The jars will still be hot so use a kitchen cloth to handle them.  Pack the chutney into the hot jars, wiping away any spillages around the lip.  Screw the lid on tightly, pressing the ‘button’ down on top.  This should make an airtight seal as the chutney cools.   Store for 2 months or longer before opening.  If you can resist its fruity charms!

Serve

Chutneys go with almost anything, but we found that this went like a dream with home-made loaf toast, or a breakfast pan-bread. Try it on the side with salads, or generously lathered on crackers with fresh sliced tomatoes and salad leaves as a midday snack!  We have also paired this chutney, with great success, with a Goan style curry (one with tamarind/ lemon in to make it a little tarty).  Bascially, you’ll find any excuse to eat this type of chutney!

We Love it!

Sweet and sour, can be eaten at anytime of day on almost anything, we can find little to not like about chutney, especially when its falling from trees!   Money does not grow on trees, but chutney does and it tastes alot nicer than a fiver (that’s 5 British pounds).

Danger - Plums falling!

Danger – Plums falling!

Foodie Fact

“An apple (or two) a day……..”

Apples are part of the rose family, a surprisingly comprehensive family of fruits and nuts including almonds, apricots, plums, cherries, peaches, pears and….roses.

We all know that apples are beautifully sweet, but this does not mean that the sugar is doing us harm.   Apple contain phyto-nutrients that actually regulate our blood sugar levels.  Apples have good levels of fibre, but due to the unique mix of chemicals within apples, this decent level of fibre is transformed into benefits that would normally be associated with foods containing vastly higher levels of fibre (long winded description, but cool non-the-less!)   Apples also allow us to absorb more goodness from our foods in the large intestines.    Apples do contain vitamin C, but not loads, they do however boast a load of polyphenols (which actually act as a sunscreen and are the main reason why apples brown so easily) and most of these chemicals acts as strong antioxidants.  Regular munching of apples will also lower bad cholesterol.

JOHNNY APPLESEED

The coolest story we know about apples is that of Johnny Appleseed (aka Johnny Chapman) who lived in the U.S. in the 1800’s.  He spent a large portion of his life wandering barefoot around the country, some say 100,000 sq kilometres, sowing apple seeds as he went which provided early settlers with food.  He was a generous and caring nurseryman who placed huge significance on the symbolism of the apple and conservation of nature.  Folk who plant many trees and conserve nature are surely worth remembering, in our eyes they are the real heroes.

Categories: Foraging, Garden, Recipes | Tags: , , , , , , , , , , | 5 Comments

Detox Greens Soup with Welsh Miso, Ginger and Green Lentils

Detox Greens Soup with Welsh Miso, Ginger and Green Lentils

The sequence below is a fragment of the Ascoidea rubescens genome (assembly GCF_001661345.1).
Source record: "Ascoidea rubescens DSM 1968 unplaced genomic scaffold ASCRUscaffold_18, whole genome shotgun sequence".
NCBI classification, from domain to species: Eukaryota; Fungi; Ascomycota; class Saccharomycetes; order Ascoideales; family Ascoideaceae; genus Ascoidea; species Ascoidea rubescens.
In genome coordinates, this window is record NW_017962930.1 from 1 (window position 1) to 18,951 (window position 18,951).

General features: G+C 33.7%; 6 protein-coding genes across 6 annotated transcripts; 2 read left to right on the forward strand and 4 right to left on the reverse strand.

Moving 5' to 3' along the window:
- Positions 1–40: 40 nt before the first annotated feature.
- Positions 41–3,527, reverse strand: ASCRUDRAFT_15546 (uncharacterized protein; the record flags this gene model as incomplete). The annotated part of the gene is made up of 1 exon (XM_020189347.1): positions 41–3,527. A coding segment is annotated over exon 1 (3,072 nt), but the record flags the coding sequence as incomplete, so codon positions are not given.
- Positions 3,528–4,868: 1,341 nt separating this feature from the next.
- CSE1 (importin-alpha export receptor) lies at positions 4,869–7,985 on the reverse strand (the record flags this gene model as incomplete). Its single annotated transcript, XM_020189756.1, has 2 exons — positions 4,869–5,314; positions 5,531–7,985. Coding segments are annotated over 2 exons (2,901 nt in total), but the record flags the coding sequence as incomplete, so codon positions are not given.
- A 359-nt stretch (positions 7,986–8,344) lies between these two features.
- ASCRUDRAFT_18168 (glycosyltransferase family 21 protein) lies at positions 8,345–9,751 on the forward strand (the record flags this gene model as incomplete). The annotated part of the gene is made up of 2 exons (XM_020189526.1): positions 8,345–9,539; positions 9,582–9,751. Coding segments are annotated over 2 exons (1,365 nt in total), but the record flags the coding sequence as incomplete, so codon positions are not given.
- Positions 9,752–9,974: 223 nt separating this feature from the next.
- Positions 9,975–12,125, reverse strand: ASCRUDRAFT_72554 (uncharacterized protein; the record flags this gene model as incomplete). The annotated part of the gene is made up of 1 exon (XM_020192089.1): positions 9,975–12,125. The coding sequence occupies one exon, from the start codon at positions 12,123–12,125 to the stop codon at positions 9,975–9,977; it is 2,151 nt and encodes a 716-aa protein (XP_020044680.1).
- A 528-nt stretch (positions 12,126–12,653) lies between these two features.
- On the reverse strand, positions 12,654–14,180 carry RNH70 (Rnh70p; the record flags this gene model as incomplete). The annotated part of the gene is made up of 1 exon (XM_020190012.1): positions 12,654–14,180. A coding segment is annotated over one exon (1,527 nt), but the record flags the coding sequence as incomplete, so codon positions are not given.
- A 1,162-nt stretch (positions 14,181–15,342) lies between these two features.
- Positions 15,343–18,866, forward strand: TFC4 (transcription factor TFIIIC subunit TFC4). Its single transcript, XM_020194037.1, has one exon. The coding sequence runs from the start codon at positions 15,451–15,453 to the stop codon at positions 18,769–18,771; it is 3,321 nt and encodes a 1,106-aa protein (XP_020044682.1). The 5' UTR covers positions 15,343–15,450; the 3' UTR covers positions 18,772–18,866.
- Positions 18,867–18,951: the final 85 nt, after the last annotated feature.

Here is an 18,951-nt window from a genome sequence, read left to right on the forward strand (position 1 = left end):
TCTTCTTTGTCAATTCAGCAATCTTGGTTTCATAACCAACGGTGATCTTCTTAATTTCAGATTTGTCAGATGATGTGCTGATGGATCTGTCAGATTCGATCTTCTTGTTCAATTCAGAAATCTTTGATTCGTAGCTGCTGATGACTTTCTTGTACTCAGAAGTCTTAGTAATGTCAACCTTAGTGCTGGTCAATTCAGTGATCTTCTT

Detox Greens Soup with Welsh Miso, Ginger and Green Lentils

There is just the hint of winter in the air as we move through autumn and this slight chill always gets my soup bells ringing.  Here is a soup that ticks all of the autumnal boxes, tasty and utterly loaded with healthy things, even (almost) locally made Welsh Miso.

This recipe takes care of all of our seasonal fare on Tiger Mountain, all of them green and when simmered together for a time, transform into a tasty health elixir.  The flavours are hearty and comforting with a tinge of ginger and miso in the background to keep things interesting and offer a little Japanese style twang.

My Dad, John (aka the big yin, aka ‘heed’, aka Johnnie Boy) has been visiting for a week and he knows how to enjoy himself, Jane and I struggle to keep up!  We’ve had a week of wonderful times but lets just say that many of them were not exactly beneficial to the health.  Our wine rack is bare (a very grim sight) and our ale stores seriously depleted.  After waving Dad off at the station, we both decided that our bodies needed some kind of green wake up call and nothing comforts and revitalizes more than a decent bowl of soup.

The 'Big Yin' at Aber Falls, near bangor

The ‘Big Yin’ at Aber Falls, near bangor

Cabbage is the backbone of this soup, and a good cabbage is essential late autumn behaviour.  Not the most glamorous of ingredients but when handled with care, one of the tastiest and versatile veggies.  I love wrapping things in cabbage leaves and baking them, or even blanching the leaves and using them as an alternative to something like a spring roll.  One things for sure, in north Wales, we’ll never be short of cabbages, they love it up here and at work the other day (I cook in a retreat/ alternative learning centre), I had the privilege of tackling the largest cabbage I have ever seen.  Judy (farming genius and very much more) wandered into the kitchen bearing a green globe at least 2 feet across!!!!  I swear there must be something magical in the soil over there, we can hardly eke a Brussel sprout out up here!!!!  If you can’t get hold of a good organic cabbage, you may need to add a little more stock to the mix, your taste buds will be the guide…….

We have been building up to making our own miso for a while now, but are fortunate to have Welsh miso being produced almost on our own doorstep, give or take a few hundred miles, in the same country at the very least.  They guys at Source Foods seem like a very decent bunch and their products are top. We recently got hold of a pot of their hemp miso (thanks for forgetting it Helen!) and its a wicked addition to their fabulous fermented offerings.  They use all organic ingredients and without sourcing bits from Japan, which has been very unfortunately effected by the Fukushima tragedy.   Welsh Miso, quite randomnly, is our amazing stuff!